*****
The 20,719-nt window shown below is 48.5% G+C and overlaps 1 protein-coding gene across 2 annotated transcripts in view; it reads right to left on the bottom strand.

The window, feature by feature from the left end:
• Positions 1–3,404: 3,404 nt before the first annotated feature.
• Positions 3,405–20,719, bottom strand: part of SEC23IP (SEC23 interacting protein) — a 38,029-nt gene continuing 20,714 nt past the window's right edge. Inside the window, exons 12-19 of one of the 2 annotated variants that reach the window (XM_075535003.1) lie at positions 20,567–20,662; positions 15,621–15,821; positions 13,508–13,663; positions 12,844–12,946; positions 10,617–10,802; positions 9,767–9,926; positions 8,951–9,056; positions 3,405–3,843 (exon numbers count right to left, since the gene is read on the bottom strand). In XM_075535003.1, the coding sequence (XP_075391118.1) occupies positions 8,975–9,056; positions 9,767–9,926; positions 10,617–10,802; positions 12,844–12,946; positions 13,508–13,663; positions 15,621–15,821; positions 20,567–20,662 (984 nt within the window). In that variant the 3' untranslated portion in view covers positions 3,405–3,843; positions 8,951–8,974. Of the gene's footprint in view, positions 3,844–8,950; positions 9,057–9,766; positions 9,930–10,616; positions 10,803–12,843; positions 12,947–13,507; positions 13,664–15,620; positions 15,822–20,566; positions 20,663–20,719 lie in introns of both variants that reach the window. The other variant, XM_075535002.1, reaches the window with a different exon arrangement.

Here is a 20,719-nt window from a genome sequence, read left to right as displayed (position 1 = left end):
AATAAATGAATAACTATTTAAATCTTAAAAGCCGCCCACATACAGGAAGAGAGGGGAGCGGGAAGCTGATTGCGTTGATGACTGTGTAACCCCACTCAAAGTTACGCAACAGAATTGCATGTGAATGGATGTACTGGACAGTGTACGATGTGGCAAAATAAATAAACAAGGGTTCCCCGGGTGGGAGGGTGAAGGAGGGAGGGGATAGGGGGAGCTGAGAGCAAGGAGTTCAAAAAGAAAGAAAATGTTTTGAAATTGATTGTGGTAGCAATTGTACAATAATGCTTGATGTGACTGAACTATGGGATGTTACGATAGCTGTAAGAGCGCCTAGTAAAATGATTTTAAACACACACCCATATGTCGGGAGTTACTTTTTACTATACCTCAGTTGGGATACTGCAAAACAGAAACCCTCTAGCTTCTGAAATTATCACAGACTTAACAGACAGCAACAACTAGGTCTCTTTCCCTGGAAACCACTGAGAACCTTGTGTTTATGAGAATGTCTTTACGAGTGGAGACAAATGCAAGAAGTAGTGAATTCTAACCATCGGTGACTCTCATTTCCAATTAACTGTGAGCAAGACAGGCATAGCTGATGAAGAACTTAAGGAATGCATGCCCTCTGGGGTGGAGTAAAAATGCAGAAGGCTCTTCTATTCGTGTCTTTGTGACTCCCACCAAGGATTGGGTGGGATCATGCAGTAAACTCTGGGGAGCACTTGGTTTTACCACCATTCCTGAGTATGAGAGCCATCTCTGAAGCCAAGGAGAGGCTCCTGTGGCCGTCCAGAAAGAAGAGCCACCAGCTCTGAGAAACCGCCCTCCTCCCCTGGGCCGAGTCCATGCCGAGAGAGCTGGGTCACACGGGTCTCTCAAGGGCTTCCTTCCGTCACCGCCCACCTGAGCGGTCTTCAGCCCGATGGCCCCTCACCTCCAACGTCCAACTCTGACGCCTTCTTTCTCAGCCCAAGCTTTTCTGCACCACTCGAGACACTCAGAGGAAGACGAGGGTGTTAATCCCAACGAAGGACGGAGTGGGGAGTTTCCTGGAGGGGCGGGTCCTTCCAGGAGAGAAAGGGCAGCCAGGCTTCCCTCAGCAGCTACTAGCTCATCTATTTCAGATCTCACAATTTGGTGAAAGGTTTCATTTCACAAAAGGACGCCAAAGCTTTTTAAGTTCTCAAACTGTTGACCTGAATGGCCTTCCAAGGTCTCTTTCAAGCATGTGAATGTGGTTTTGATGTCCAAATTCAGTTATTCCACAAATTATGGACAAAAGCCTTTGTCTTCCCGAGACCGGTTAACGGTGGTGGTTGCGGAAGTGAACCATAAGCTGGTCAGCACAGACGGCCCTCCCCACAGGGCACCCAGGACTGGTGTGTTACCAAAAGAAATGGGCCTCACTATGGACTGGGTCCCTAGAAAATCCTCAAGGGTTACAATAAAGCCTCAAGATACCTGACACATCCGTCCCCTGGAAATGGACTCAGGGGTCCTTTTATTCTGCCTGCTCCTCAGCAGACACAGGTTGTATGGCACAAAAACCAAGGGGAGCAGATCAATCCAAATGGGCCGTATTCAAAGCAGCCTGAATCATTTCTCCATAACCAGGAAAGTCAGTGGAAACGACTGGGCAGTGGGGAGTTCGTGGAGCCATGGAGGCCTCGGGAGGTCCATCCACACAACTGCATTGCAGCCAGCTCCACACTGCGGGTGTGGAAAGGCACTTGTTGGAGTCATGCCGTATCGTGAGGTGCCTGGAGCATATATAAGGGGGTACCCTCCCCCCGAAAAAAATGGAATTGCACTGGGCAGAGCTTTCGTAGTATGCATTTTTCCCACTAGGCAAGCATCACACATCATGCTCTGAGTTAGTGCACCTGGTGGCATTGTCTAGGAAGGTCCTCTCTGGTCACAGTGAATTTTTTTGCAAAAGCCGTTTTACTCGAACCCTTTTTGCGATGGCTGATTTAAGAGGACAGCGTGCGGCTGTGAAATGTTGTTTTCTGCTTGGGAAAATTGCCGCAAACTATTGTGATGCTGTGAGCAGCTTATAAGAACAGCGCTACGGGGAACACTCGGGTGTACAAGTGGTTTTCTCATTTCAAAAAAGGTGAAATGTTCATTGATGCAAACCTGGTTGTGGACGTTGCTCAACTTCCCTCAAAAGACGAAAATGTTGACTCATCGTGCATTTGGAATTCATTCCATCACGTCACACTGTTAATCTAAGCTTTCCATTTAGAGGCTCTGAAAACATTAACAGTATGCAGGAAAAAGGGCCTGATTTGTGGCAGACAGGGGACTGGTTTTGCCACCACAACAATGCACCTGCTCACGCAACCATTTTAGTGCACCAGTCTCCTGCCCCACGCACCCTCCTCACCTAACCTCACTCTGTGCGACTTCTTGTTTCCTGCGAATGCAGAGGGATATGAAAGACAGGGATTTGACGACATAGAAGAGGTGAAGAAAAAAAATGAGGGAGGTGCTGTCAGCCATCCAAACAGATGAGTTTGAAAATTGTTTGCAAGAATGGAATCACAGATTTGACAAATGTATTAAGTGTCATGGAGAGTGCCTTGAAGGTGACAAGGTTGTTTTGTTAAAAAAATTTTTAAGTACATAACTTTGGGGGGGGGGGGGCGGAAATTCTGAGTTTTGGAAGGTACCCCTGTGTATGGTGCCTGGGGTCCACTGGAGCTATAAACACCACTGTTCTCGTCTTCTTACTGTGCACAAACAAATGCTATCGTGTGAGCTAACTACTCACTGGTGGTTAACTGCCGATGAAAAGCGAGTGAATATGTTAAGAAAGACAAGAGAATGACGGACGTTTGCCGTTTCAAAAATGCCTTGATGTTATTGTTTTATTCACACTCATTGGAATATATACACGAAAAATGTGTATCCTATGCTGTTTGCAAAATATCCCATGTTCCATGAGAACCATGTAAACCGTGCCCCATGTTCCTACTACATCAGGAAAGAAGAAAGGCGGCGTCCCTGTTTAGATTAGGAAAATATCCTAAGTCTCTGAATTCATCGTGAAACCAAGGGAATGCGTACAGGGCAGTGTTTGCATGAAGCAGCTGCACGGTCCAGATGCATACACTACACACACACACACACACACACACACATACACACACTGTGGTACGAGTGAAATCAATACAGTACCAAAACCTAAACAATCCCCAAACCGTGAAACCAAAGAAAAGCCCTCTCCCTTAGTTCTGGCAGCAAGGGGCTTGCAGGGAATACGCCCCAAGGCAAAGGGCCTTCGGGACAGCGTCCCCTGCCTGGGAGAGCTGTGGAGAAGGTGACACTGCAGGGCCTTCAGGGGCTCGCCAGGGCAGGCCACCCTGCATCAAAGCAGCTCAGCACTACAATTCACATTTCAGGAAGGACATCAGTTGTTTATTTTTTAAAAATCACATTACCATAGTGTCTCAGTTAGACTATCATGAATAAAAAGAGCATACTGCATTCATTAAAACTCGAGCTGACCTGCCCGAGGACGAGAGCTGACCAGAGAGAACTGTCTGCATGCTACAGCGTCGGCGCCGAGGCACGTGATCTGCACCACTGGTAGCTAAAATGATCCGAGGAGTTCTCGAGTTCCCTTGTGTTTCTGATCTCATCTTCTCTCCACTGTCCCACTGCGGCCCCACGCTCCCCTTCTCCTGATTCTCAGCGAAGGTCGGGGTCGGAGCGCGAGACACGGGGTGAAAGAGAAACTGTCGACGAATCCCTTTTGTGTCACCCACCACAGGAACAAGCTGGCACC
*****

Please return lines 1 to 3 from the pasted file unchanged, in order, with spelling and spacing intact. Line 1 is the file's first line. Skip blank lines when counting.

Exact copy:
The 20,719-nt window shown below is 48.5% G+C and overlaps 1 protein-coding gene across 2 annotated transcripts in view; it reads right to left on the bottom strand.

The window, feature by feature from the left end:
• Positions 1–3,404: 3,404 nt before the first annotated feature.